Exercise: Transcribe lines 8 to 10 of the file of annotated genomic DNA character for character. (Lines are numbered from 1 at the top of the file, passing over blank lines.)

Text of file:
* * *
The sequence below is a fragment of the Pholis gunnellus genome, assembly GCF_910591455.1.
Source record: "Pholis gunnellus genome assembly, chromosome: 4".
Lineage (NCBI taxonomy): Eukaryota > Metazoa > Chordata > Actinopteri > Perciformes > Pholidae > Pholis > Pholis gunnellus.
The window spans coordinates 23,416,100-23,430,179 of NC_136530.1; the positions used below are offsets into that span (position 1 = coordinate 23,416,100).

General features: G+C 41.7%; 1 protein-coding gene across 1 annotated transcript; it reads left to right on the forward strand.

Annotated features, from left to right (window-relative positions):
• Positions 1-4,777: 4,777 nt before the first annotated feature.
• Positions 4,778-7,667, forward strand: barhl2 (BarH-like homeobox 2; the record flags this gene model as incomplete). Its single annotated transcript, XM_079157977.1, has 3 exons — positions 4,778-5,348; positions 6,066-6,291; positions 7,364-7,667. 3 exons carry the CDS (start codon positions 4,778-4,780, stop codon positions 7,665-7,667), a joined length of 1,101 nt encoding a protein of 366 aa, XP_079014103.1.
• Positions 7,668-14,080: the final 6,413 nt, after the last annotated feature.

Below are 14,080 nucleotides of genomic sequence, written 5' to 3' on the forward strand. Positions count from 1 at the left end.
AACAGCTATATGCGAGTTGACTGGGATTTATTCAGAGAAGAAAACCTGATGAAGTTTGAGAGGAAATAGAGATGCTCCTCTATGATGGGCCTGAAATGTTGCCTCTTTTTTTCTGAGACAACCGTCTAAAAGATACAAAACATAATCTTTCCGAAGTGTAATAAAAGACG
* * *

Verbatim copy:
• Positions 4,778-7,667, forward strand: barhl2 (BarH-like homeobox 2; the record flags this gene model as incomplete). Its single annotated transcript, XM_079157977.1, has 3 exons — positions 4,778-5,348; positions 6,066-6,291; positions 7,364-7,667. 3 exons carry the CDS (start codon positions 4,778-4,780, stop codon positions 7,665-7,667), a joined length of 1,101 nt encoding a protein of 366 aa, XP_079014103.1.
• Positions 7,668-14,080: the final 6,413 nt, after the last annotated feature.

Below are 14,080 nucleotides of genomic sequence, written 5' to 3' on the forward strand. Positions count from 1 at the left end.